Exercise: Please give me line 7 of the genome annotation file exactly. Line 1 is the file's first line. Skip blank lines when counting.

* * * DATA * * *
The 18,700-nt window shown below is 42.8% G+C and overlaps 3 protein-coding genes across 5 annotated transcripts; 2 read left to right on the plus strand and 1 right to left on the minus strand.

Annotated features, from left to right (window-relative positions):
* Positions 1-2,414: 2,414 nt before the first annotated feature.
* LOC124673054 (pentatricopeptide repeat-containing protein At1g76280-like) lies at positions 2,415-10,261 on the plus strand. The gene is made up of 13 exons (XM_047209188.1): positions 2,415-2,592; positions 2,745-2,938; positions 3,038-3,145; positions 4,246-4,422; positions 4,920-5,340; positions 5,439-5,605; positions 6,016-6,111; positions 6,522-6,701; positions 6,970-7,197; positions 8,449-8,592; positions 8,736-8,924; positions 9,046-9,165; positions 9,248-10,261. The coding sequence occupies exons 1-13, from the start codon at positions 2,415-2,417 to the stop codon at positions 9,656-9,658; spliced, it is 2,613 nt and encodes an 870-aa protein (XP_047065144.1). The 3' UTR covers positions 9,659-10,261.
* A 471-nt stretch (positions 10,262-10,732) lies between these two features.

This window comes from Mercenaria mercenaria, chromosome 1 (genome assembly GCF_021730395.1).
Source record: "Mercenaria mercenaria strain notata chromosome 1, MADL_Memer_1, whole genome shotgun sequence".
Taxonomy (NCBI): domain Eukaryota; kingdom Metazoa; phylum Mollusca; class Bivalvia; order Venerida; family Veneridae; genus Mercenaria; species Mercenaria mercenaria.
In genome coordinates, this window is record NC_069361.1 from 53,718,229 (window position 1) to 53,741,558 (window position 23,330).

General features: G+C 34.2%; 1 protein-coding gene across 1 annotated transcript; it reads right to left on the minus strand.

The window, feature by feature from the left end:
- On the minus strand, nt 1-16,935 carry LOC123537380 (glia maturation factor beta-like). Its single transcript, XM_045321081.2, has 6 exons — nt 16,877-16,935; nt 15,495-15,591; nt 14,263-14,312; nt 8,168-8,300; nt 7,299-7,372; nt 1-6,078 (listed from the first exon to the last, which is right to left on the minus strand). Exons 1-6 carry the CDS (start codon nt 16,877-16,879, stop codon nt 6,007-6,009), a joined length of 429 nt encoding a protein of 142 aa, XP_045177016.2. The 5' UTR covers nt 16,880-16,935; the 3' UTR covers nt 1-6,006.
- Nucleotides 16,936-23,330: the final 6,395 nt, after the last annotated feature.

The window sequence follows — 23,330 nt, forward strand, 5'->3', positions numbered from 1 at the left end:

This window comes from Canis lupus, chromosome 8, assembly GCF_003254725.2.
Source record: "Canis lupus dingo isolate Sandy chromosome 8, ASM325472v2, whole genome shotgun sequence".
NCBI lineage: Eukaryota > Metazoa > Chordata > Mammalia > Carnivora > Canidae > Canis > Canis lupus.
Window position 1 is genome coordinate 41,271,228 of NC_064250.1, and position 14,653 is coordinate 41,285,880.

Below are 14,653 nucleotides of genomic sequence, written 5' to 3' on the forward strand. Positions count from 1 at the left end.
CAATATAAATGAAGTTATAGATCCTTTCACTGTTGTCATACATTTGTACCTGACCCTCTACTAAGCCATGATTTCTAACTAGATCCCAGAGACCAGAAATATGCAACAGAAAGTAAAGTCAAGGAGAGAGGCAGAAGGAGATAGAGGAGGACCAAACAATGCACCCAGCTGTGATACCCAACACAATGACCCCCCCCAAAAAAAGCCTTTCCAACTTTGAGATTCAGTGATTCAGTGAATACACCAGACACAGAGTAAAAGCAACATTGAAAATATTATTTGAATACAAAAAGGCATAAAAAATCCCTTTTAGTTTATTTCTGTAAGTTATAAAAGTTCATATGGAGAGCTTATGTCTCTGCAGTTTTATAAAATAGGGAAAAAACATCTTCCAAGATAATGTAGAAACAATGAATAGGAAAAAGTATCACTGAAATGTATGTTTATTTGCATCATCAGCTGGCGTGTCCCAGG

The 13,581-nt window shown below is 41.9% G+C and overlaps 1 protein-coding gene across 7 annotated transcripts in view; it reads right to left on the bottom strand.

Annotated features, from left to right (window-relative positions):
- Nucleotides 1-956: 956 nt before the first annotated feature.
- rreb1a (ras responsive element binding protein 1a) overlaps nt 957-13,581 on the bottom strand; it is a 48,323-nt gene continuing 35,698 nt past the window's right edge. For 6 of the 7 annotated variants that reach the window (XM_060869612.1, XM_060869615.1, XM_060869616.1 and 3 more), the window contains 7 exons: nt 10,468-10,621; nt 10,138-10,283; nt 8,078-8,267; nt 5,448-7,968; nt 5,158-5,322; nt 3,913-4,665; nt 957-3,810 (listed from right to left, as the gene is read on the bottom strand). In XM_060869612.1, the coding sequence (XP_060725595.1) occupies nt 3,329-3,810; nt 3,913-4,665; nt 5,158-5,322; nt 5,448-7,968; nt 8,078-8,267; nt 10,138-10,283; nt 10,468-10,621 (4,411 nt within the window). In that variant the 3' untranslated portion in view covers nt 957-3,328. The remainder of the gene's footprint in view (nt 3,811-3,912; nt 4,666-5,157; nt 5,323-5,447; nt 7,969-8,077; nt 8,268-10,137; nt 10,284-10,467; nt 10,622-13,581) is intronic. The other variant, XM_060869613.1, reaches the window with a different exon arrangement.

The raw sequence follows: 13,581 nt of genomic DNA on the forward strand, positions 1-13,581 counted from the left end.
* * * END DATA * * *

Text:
Source record: "Mercenaria mercenaria strain notata chromosome 1, MADL_Memer_1, whole genome shotgun sequence".